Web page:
Alcoholics Anonymous (AA) is an international mutual aid fellowship founded on June 10, 1935 by Bill Wilson and Dr. Bob Smith (Bill W. and Dr. Bob) in Akron, Ohio. Bill Wilson was an Ivy Educated chronic alcoholic who struggled with problematic drinking for years. He failed to graduate from law school because he was too drunk to pick up his diploma. His drinking damaged his marriage, and he was hospitalized for alcoholism at Towns Hospital four times in 1933-1934 under the care of Dr. William Silkworth. On Wilson’s first stay at Towns Hospital, Dr. Silkworth explained to him his theory that alcoholism is an illness rather than a moral failure or failure of willpower. Silkworth believed that alcoholics were suffering from a mental obsession, combined with an allergy that made compulsive drinking inevitable, and to break the cycle one had to completely abstain from alcohol use. Wilson was elated to find that he suffered from an illness, and he managed to stay off alcohol for a month before he resumed drinking. While at Towns Hospital again under Silkworth’s care, Wilson was administered a drug cure concocted by Charles B. Towns. Known as the Belladonna Cure, it contained the deliriants Belladonna and Hyoscyamus niger, which cause hallucinations. It was while undergoing this treatment that Wilson experienced his “Hot Flash” spiritual conversion. While lying in bed depressed and despairing, Wilson cried out: “I’ll do anything! Anything at all! If there be a God, let Him show Himself!” He then had the sensation of a bright light, a feeling of ecstasy, and a new serenity. Wilson described his experience to Dr. Silkworth, who told him not to discount it.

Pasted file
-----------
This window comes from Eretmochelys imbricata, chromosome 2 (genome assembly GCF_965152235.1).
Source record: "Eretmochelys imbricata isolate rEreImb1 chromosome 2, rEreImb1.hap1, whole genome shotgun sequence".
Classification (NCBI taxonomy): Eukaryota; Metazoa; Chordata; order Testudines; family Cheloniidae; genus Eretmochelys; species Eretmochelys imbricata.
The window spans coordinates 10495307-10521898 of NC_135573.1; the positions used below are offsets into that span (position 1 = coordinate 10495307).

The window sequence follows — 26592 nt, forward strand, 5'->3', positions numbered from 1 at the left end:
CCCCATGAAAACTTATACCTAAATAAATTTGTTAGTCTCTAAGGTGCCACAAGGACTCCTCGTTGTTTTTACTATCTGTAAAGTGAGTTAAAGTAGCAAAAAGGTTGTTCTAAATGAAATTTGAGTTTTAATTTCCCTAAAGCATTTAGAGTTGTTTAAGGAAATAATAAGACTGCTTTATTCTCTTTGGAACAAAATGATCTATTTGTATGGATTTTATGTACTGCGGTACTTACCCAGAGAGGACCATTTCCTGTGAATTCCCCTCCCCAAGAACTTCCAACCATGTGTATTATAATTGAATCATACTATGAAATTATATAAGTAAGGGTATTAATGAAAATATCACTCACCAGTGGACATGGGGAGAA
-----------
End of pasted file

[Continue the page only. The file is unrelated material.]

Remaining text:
Dr. Silkworth encouraged Bill to work with other alcoholics to help them to get sober. Though he tried, he had little success. Wilson’s first success came during a business trip to Akron, Ohio, where he was introduced to Dr. Robert Smith, a surgeon who was unable to stay sober. After thirty days of working with Wilson, Smith drank his last drink on June 10, 1935, the date marked by AA for its anniversaries.